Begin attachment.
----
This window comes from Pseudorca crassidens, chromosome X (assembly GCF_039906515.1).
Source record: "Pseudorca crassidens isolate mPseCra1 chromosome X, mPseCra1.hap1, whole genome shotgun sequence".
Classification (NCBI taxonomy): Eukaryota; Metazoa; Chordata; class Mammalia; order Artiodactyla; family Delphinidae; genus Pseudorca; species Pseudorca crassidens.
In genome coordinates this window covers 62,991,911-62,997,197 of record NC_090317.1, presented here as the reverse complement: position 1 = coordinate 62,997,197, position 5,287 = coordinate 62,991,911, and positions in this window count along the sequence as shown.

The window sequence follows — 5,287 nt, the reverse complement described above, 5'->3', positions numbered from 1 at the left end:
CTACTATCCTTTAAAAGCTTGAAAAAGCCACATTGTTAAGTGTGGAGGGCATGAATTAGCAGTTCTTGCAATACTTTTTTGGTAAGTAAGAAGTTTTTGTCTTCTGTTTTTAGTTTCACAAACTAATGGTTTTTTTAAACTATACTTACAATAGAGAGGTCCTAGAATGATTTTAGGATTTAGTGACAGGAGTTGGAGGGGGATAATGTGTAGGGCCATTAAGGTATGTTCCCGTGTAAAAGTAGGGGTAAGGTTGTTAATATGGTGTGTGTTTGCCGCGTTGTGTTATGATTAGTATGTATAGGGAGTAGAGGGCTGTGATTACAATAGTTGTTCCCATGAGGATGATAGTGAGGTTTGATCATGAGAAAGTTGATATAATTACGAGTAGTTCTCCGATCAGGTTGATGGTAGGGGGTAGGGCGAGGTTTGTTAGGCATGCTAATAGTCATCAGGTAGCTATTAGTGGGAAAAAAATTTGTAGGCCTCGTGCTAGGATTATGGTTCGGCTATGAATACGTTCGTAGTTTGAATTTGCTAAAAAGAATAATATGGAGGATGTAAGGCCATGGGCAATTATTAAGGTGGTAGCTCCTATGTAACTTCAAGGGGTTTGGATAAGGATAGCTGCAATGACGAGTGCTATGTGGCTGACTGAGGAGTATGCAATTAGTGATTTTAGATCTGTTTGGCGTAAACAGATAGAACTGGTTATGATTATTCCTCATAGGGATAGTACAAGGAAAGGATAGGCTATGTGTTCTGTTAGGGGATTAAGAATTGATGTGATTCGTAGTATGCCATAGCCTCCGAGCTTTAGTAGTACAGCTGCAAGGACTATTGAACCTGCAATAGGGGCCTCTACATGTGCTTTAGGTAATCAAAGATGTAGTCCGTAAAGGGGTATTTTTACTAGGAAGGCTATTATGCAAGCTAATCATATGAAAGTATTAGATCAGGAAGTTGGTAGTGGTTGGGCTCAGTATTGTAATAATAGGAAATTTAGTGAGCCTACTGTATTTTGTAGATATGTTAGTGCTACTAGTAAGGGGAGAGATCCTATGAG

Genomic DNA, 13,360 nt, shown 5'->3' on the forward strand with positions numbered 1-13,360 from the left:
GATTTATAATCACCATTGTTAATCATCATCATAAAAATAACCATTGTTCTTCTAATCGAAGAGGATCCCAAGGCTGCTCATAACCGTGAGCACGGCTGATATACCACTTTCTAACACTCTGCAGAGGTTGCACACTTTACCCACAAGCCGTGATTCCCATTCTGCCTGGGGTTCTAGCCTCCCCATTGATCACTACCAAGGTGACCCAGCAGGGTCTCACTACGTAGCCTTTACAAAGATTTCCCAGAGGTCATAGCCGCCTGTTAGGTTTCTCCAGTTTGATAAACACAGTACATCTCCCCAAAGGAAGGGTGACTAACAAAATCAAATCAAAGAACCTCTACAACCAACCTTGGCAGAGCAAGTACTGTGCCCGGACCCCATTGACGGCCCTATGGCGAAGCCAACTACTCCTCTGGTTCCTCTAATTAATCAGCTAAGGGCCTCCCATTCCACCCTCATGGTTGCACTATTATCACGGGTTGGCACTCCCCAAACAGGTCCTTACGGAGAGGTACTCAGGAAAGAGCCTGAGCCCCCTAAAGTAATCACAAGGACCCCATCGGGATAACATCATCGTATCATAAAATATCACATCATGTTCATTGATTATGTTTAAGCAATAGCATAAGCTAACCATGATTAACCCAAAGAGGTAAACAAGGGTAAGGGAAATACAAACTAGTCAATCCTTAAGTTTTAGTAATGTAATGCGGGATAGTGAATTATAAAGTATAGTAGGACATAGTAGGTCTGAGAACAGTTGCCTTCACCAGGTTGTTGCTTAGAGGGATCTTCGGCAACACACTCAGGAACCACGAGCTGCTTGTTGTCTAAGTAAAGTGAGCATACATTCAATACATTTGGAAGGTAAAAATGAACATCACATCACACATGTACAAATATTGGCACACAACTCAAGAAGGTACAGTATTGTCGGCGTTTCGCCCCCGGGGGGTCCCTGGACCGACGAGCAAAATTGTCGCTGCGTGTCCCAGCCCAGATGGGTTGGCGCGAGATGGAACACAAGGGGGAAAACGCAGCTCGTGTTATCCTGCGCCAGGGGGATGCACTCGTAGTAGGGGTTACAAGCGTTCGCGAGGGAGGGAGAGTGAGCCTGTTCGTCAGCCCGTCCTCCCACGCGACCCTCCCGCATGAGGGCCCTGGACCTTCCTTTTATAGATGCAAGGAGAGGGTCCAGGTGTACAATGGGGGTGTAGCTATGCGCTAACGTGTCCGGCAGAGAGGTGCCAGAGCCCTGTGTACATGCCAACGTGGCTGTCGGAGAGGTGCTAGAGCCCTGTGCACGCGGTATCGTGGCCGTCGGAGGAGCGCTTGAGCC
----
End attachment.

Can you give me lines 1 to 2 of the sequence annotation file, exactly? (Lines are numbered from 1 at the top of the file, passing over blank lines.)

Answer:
This window comes from Pseudorca crassidens, chromosome X (assembly GCF_039906515.1).
Source record: "Pseudorca crassidens isolate mPseCra1 chromosome X, mPseCra1.hap1, whole genome shotgun sequence".